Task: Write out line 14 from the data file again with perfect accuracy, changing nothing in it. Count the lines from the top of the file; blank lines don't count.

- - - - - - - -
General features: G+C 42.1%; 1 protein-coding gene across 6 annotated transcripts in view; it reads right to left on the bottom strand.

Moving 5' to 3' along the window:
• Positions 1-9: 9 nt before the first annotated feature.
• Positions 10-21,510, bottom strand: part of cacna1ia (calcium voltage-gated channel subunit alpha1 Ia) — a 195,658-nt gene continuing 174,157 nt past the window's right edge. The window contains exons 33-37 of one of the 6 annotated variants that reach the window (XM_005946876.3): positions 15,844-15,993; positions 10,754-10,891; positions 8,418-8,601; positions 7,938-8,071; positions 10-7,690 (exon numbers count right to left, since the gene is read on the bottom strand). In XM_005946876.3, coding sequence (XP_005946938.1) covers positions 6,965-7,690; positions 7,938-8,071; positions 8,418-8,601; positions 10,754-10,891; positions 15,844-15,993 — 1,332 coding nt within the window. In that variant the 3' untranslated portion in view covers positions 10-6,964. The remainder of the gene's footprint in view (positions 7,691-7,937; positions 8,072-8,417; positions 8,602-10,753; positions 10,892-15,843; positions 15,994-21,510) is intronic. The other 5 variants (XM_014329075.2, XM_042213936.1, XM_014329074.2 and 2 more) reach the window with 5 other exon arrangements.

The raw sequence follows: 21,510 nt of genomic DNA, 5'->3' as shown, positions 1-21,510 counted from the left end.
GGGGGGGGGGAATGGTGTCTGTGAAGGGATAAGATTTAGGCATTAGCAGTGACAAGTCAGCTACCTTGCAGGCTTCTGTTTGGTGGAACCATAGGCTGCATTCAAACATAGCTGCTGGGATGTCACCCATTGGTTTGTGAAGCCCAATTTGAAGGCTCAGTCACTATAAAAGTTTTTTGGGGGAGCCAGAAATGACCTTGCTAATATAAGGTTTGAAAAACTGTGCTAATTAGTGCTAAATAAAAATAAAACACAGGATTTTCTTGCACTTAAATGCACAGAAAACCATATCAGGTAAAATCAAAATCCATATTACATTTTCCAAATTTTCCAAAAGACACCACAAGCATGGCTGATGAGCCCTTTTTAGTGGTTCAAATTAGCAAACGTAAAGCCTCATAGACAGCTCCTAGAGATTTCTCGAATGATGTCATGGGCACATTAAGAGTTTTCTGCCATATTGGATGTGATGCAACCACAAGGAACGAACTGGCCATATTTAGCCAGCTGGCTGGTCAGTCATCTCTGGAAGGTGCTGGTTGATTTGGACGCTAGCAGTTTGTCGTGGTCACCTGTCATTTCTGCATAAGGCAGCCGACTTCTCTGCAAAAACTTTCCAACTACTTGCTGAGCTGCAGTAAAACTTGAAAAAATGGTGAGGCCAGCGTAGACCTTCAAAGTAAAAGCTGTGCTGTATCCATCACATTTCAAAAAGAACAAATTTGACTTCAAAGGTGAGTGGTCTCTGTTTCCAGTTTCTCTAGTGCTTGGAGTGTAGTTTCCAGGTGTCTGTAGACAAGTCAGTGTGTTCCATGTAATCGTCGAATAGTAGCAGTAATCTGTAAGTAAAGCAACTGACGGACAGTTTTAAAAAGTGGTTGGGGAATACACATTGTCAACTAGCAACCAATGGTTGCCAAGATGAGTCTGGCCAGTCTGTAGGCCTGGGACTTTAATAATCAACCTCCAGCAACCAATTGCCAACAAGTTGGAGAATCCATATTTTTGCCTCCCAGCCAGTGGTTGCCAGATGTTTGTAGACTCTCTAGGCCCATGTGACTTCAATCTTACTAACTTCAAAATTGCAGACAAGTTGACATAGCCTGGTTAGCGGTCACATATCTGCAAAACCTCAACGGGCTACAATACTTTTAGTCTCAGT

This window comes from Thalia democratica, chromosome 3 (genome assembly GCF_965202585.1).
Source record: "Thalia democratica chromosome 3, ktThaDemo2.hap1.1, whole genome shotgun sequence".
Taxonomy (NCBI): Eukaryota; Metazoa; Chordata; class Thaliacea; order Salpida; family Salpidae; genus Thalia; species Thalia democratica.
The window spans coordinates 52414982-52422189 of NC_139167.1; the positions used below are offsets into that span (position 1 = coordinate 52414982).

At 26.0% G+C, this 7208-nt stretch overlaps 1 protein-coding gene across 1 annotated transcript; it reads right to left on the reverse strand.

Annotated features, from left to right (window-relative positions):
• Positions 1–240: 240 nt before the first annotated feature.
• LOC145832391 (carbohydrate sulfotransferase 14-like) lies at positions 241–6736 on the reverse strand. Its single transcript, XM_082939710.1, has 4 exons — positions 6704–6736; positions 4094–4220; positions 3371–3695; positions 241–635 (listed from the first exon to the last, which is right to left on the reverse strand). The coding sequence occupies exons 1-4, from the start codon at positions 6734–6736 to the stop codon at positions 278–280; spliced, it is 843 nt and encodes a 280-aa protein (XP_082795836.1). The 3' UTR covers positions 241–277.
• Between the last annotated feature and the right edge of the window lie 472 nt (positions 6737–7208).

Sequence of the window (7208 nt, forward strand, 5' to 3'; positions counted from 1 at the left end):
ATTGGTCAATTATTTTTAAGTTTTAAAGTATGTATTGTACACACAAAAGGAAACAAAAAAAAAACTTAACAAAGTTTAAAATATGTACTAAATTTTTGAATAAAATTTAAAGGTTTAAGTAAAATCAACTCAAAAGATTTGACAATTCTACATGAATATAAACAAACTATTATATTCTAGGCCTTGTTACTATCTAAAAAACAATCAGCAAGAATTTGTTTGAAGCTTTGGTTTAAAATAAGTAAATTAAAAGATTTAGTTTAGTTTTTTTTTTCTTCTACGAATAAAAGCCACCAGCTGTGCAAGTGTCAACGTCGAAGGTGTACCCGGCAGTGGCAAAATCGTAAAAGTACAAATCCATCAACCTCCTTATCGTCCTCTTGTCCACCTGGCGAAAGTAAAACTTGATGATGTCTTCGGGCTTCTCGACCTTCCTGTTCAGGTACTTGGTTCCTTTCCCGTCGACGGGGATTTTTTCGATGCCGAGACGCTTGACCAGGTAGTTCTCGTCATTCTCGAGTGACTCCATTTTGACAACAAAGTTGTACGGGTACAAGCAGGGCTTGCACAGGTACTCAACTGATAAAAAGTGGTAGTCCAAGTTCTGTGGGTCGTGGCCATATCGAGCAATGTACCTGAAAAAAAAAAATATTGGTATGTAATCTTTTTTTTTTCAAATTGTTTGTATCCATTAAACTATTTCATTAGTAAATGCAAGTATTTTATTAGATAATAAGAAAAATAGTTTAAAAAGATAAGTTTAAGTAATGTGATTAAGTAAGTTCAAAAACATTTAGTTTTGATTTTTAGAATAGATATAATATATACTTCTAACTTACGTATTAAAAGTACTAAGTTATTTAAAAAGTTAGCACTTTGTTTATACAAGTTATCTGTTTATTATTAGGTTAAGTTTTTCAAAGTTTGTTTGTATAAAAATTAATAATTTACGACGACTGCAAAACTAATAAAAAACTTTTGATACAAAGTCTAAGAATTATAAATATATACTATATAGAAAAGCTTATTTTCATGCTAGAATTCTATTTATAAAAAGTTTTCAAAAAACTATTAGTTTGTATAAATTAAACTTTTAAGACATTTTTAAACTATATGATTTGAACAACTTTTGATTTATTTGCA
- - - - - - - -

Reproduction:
• LOC145832391 (carbohydrate sulfotransferase 14-like) lies at positions 241–6736 on the reverse strand. Its single transcript, XM_082939710.1, has 4 exons — positions 6704–6736; positions 4094–4220; positions 3371–3695; positions 241–635 (listed from the first exon to the last, which is right to left on the reverse strand). The coding sequence occupies exons 1-4, from the start codon at positions 6734–6736 to the stop codon at positions 278–280; spliced, it is 843 nt and encodes a 280-aa protein (XP_082795836.1). The 3' UTR covers positions 241–277.